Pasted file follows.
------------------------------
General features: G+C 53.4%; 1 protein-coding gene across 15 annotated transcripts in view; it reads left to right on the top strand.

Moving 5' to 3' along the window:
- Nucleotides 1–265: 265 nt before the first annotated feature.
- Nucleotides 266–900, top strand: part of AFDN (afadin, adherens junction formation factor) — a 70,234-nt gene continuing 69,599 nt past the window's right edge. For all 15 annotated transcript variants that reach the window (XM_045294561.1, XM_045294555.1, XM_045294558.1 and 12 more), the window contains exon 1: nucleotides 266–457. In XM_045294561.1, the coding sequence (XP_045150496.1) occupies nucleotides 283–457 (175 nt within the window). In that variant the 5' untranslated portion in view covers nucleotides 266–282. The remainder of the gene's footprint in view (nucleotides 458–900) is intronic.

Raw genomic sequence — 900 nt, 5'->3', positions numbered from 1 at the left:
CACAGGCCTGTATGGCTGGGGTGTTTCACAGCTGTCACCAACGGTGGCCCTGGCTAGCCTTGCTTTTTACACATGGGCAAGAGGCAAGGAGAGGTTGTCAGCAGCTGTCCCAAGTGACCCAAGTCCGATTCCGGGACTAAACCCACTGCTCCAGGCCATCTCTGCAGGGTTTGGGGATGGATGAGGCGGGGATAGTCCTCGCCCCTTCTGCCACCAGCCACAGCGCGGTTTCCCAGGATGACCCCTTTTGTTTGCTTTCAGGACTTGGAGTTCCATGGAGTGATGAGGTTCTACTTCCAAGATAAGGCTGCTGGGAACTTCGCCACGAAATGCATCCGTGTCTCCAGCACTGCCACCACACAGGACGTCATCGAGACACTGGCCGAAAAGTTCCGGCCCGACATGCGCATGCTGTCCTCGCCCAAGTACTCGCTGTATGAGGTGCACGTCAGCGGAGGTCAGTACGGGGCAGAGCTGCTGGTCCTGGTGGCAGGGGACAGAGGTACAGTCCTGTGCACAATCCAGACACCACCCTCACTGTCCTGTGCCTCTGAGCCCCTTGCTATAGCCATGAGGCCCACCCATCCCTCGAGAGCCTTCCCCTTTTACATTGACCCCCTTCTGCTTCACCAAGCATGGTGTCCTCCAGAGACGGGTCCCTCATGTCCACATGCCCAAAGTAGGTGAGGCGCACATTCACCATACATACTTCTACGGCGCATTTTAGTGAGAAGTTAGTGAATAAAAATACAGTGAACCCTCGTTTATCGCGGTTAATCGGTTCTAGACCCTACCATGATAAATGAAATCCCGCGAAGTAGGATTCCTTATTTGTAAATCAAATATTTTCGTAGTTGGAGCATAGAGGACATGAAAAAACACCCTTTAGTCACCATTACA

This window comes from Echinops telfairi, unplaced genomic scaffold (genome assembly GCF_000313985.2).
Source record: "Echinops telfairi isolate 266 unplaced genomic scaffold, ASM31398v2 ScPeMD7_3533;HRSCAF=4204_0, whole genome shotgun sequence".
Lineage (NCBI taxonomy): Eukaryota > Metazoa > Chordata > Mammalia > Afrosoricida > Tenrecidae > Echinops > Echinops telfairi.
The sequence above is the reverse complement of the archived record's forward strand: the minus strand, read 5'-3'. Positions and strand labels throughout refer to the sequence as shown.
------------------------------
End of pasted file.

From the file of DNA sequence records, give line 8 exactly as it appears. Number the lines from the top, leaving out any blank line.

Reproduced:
Source record: "Echinops telfairi isolate 266 unplaced genomic scaffold, ASM31398v2 ScPeMD7_3533;HRSCAF=4204_0, whole genome shotgun sequence".